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Three related idioms: event, delegate, event-handler. I always get confused by who is "added" to who.

event += handler
event += delegate
handler += delegate

From what I know:

  • delegate: a pointer to a function with a known signature.
  • event-handler: a delegate which is registered to an event. Basically, is it the same as a delegate?
  • event: a list of delegates\event-handlers which are executed when the event is invoked using event()

What confuses me more is this signature in MSDN:

public delegate void EventHandler(Object sender, EventArgs e)
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If I'm not mistaken, events are "just" specialized delegates with multiple targets. Don't have the C# spec handy to look it up though. –  Michael Stum Sep 7 '11 at 14:32
    
@Michael: I second your opinion. An EventHander is just a delegate like Action, TimerCallback and many others. The difference lies in the MulticastDelegate used to dispatch events to many event handling delegates. –  eFloh Sep 7 '11 at 15:18

3 Answers 3

An "event" is really just shortcut for two methods that work with a delegate - the add and remove accessors. The compiler, by default, makes a delegate behind the event (if you don't write your own accessors).

When you call someEvent += aDelegate;, you're calling the event's add accessor. Normally, this is translated by the compiler into a delegate += call for a delegate with the same signature as the event - similar to how automatic properties automatically map to a backing field. This is why an event seems so similar to a delegate.

what confuses me more is this signature in MSDN: public delegate void EventHandler( Object sender, EventArgs e)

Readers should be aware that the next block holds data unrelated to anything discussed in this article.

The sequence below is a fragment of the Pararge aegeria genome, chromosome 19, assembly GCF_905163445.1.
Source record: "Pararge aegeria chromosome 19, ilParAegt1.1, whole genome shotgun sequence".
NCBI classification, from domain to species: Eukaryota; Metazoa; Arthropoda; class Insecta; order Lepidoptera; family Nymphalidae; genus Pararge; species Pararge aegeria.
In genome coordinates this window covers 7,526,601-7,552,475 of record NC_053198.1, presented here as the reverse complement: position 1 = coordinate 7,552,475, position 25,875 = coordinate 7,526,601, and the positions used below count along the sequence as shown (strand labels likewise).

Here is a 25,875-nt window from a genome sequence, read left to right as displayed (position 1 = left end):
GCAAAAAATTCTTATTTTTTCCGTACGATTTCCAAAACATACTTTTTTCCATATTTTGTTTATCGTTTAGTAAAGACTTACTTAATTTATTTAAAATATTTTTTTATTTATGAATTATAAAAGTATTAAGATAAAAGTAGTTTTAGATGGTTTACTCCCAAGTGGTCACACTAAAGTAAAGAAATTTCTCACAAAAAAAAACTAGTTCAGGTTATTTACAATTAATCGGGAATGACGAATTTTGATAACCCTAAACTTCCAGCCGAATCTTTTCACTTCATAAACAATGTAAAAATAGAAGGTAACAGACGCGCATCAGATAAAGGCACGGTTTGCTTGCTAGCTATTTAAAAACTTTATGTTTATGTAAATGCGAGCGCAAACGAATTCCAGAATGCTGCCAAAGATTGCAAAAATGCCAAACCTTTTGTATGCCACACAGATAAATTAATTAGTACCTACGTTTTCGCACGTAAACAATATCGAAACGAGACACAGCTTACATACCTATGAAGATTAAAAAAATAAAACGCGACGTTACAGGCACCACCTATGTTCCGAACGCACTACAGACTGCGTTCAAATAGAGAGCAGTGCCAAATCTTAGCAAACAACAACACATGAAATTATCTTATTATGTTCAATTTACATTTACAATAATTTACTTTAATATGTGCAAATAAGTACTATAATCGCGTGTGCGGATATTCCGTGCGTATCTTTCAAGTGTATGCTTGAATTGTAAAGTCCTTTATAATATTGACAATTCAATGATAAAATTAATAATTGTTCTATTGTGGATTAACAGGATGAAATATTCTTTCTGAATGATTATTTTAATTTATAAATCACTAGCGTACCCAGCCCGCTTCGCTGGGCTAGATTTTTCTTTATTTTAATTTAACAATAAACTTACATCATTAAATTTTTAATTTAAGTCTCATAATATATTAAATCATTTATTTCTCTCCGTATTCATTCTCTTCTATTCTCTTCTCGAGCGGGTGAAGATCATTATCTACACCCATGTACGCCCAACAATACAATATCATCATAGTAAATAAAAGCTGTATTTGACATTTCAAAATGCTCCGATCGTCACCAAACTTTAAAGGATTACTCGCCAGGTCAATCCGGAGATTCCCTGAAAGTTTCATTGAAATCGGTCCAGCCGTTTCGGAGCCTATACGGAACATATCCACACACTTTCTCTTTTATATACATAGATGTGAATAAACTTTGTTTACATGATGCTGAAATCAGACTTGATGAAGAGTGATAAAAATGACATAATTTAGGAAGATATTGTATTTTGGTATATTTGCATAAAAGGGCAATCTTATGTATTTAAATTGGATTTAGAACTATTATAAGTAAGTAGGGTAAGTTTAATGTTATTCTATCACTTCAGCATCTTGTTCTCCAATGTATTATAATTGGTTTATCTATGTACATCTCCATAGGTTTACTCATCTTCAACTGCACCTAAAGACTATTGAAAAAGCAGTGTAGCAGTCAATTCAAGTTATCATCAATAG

This signature is just a delegate signature. An event can, technically, use any delegate. However, by convention, it will always take two parameters - the first is the "sender" that raised the event, the second is a class that derives from EventArgs (like EventHandler and EventHandler<T>).

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The event has a delegate added to it which "points" to a handler.

So basically, when the event is raised, the collection of delegates it has, will be invoked, which as result will invoke handlers connected to those delegates.

//declare delegate
public delegate void EventHandler(  Object sender,  EventArgs e)

//create event based on delegate
public event EventHandler evHandler;

//function to attach to handler
public static void Handler(object sender, EventArgs e) {}

attach eventhandler function through delegate to event.
event += new EventHandler(Handler);
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up vote -1 down vote accepted

Here is my summary (please correct me if I'm wrong):

  • delegate is a pointer to a method (instance\static)

  • eventHandler is a delegate with a specific signature (sender, eventArgs)

  • event is an abstraction of accessing a delegate of any type, but it's usually an eventHandler by convention

    //We declare delegates as a new type outside of any class scope (can be also inside?)
    
        public delegate retType TypeName (params...)
    
    //Here we assign
    
        public TypeName concreteDeleagteName = new TypeName (specificMethodName);
    
    //Declaring event
    //a. taken from http://stackoverflow.com/questions/2923952/explicit-event-add-remove-misunderstood
    
    private EventHandler _explicitEvent;
    public event EventHandler ExplicitEvent
    {
       add
       {
           if (_explicitEvent == null) timer.Start();
           _explicitEvent += value;
       }
       remove
       {
          _explicitEvent -= value;
          if (_explicitEvent == null) timer.Stop();
       }
    }
    
    //or: b.auto event - the compiler creates a "hidden" delegate which is bounded to this event
          public event TypeName eventName;
    

I want to recommend the great article Event Handling in .NET Using C#.

So we can only attach (eventName):

eventName += new TypeName (specificMethodName);

Which is equivalent to (_eventName is a delegate\eventHandler):

_eventName += new TypeName (specificMethodName);
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